|Osteochondritis Dissecans of the Shoulder Joint|
Article Written by Dr. Daniel A. Degner, Board-certified Veterinary Surgeon (DACVS)
Animal Surgical Center of Michigan
5045 Miller Road
Flint, MI 48507
OCD of the shoulder is a disease that causes lameness in young large breed dogs
Arthroscopic removal of the OCD flap is less painful than the traditional surgery and results in a quicker recovery
Arthroscopy also allows examination of the entire joint which greatly improves the ability of the surgeon to remove all loose cartilage fragments
Prognosis following surgery is excellent for return to function of the limb
Osteochondritis dissecans (OCD)
OCD affects young, large-breed dogs and causes lameness of the affected fore limb. OCD is a condition in which a piece of cartilage becomes partially or fully detached from the surface of the joint. Sometimes the cartilage flap becomes detached from its bed and falls into a pocket of the joint (called the cul de sac of the shoulder). These loose fragments can cause inflammation of the lining of the joint and cause pain. Occasionally a fragment of the OCD flap will migrate down the sheath of the biceps tendon (which communicates with the shoulder joint) and causes inflammation of the tendon’s sheath called biceps tenosynovitis. For this reason, surgery should not be delayed.
About 50% of the dogs have osteochondrosis of both shoulders. Dogs usually have a lameness of only one of the limbs, even if both shoulders have a visible osteochondrosis lesion as seen on radiographs. Sometimes the lameness will shift from one leg to the other. If we see OCD on the radiographs on both shoulders, we recommend arthroscopy on both shoulders.
Above right, is a radiograph of a dog's shoulder that has an OCD lesion of the head of the humerus. Take note of the dent in the surface of the bone (labeled with the white arrow)
During arthroscopic surgery a small incision is made in the skin. To confirm that the needle is in the joint, a syringe is attached to the needle and aspirated. If joint fluid is retrieved, the surgeon is certain that the needle is within the confines of the joint. Next, the surgeon will inject sterile fluid (lactated Ringer's solution) into the joint which will distend the joint. This makes it easier for the surgeon get the scope into the joint. The surgeon then passes a hollow tube called a cannula into the joint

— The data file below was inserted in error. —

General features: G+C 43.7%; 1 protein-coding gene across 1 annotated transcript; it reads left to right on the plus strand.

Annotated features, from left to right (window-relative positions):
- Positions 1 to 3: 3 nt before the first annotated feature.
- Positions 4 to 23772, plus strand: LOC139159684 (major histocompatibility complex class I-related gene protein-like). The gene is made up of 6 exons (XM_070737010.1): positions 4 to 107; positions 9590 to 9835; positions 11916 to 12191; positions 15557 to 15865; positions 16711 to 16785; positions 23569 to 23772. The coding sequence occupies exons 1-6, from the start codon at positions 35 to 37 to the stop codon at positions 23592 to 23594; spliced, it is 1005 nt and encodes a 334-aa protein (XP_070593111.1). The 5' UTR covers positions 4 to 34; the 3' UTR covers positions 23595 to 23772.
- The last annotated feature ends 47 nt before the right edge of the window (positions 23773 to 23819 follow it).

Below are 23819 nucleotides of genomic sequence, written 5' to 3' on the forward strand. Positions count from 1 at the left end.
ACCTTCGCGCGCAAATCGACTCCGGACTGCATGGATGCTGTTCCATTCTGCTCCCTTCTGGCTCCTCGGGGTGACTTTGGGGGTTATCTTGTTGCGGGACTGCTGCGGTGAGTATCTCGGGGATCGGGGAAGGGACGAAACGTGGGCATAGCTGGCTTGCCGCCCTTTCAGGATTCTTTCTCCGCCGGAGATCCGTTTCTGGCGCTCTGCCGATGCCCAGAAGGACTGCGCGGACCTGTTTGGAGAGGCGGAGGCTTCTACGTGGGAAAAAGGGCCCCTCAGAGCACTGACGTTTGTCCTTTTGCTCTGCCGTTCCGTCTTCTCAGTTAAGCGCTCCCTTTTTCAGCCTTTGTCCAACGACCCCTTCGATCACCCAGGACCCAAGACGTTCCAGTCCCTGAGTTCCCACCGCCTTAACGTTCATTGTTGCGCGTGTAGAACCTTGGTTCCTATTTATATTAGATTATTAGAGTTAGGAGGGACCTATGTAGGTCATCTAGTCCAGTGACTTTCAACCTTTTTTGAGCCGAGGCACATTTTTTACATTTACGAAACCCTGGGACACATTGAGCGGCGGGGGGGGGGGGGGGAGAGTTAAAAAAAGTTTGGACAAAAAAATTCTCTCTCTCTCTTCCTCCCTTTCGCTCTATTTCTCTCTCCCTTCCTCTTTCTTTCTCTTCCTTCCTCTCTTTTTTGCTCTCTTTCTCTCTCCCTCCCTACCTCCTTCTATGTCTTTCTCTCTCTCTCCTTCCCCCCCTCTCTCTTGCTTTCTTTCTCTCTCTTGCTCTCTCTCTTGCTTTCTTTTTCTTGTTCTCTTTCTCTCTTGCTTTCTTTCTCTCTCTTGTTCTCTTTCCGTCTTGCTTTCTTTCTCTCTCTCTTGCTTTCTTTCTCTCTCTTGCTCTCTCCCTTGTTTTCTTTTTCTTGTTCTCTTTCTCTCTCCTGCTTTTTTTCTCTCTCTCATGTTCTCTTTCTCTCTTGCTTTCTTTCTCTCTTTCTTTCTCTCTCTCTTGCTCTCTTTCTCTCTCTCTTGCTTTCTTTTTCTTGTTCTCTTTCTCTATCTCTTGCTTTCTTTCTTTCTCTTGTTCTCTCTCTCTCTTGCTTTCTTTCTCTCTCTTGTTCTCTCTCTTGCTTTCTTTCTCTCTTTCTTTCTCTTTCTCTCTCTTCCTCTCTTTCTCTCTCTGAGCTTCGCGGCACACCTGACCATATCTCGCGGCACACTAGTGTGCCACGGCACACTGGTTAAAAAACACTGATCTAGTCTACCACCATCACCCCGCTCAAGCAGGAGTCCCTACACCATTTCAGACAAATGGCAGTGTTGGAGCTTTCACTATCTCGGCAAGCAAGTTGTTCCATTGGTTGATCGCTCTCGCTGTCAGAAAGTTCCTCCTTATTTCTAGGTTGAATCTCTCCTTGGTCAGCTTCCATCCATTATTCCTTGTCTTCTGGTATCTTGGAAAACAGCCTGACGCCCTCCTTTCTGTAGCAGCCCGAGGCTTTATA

The telescope of the camera is inserted into the cannula and a rubber hose is attached to the cannula so that fluid can be infused into the joint during the procedure. The infusion of fluid will keep the field of view clear for the surgeon during the arthroscopic surgery and will flush out small fragments of loose cartilage.
Play video right. The surgeon will examine the front of the shoulder and confirm a diagnosis of OCD. Take note of the large cartilage flap that is seen in this joint.
An instrument is inserted into the shoulder joint and the OCD flap is grasped and is pulled out of the joint. In some cases the flap is taken out in pieces and other cases the flap can be removed in one piece. In this case, the OCD flap is torn into smaller fragments and removed in multiple steps.
Traditional surgery (open surgical approach)